I finally made it to Sant Feliu de Guixols which starts about 30km north of Tossa de Mar. It is bigger than I expected and considerably larger than Tossa, maybe because it has a marina which can take a lot of boats, some quite big. The marina is located at the far end of this beach. 
The town beach above is pretty nice without being mind blowing. It has the full range of facilities. A nice pedestrianised street runs along in back with the usual cafes/restaurants/bars/shops. 
For some reason sea water in the whole St Feiu area was not as clear as at other places - I'd just come down from a high headland road behind camera; the adjacent sea looked interesting for snorkeling with big underwater rocks etc but the water wasn't the crystal clear stuff I'd seen in similar areas; eg immediately south of very busy Llorett de Mar to Tossa's south - neither was it at the beach above or further north at Pl de St Pol

Platja de Sant Pol
I pedalled over a steepish headland to this slightly longer/busier but otherwise similar beach. The area is known as St Agara and I'm not sure if it is officially part of St Feliu or a separate part of the urban ribbon which goes several km further up the coast. Certainly the hotels/resorts here claim they are in St Feliu on the booking sites.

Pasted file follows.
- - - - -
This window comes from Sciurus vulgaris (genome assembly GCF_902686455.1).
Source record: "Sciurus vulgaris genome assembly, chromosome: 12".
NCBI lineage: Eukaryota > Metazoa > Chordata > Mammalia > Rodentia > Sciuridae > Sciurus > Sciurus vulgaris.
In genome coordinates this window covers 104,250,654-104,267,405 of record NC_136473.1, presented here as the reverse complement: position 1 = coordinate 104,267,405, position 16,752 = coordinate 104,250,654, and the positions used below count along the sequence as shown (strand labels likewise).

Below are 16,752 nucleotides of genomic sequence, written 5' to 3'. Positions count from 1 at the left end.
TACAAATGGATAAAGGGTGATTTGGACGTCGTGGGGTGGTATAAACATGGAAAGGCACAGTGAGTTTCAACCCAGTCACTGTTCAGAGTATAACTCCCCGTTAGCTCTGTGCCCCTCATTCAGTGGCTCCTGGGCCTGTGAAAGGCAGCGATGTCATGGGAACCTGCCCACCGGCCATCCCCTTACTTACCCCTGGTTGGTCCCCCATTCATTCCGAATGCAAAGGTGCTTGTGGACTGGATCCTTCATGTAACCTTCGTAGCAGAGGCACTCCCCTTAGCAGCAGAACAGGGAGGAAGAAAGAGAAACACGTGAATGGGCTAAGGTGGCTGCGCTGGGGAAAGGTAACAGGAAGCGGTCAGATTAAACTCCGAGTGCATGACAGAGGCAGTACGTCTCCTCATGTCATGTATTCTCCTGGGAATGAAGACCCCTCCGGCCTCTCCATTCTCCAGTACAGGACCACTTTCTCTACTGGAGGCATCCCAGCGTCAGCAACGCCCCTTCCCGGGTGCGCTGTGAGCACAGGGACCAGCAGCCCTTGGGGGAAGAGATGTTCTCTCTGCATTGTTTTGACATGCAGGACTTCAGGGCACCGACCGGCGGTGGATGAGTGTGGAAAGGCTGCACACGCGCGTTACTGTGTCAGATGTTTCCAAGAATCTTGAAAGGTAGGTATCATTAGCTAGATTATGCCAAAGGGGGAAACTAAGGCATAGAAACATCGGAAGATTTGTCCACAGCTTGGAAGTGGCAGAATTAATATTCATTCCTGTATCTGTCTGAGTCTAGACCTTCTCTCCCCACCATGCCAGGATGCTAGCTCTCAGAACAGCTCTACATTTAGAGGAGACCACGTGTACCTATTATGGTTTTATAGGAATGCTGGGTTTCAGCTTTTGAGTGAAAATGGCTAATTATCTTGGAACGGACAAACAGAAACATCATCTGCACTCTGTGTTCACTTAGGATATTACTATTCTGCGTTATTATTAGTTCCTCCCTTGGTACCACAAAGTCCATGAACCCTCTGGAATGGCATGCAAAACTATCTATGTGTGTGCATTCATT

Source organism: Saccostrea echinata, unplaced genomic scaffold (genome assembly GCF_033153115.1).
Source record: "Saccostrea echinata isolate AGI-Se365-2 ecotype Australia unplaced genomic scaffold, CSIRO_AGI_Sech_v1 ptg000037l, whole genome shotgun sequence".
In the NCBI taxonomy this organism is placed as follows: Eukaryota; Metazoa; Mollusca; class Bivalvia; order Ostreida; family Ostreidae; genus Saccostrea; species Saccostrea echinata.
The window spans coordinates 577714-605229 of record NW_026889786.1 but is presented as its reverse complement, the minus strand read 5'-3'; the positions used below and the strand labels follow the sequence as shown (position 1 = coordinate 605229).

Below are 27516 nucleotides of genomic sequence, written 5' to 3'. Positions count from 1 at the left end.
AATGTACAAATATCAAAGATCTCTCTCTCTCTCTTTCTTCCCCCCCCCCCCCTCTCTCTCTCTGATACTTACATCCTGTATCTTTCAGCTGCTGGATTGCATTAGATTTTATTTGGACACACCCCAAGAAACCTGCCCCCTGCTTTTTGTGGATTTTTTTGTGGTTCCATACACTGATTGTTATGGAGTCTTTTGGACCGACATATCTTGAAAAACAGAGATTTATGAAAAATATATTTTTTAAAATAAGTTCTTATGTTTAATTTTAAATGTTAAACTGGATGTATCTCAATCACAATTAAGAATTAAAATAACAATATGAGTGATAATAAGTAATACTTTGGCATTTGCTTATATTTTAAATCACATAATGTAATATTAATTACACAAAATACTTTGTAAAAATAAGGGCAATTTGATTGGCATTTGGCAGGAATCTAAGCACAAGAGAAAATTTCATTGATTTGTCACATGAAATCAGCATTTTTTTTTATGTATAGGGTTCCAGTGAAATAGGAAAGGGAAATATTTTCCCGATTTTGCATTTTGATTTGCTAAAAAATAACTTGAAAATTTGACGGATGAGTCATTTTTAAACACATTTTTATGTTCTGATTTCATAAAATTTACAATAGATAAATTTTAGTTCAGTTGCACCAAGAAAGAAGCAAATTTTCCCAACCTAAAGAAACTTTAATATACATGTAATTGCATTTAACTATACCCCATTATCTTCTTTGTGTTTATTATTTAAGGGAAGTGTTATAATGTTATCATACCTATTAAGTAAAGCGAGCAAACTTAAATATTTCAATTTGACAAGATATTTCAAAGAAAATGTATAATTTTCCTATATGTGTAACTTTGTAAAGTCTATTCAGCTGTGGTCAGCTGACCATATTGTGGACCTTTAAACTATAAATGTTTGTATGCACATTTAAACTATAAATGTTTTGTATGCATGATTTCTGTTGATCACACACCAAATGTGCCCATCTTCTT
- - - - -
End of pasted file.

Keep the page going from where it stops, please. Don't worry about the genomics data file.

I decided to grab a cold beer or three in one of the restaurants across the road from the southern end of the beach, and parked my rental-fanger alongside the boardwalk which runs the full length of the beach. Good bike - the least expensive I could find at Jimbo Bikes in Tossa but comfy and in good condition. Note the long seat post - I mainly hire bikes in Asia where this is never the case. The seat itself was more streamlined than my Ibiza bizza but I didn't end up saddle sore like there - maybe my nether regions were broken in. Stop that homophobic sniggering. 
Lower-end mountain bikes are pretty heavy and it was not ideal for some of the long steep up-slopes on the coastal road - lotsa lycra-louts training on very flash carbon fiber racing bikes shot past me there - but the weight made it a missile on the downslopes: however the beaded edges of the tyre treads (presumably for soft surface traction) made things pretty squirrelly in a warp-speed downhill corner, not a good place to attempt to overtake a lycra-lout on the outside.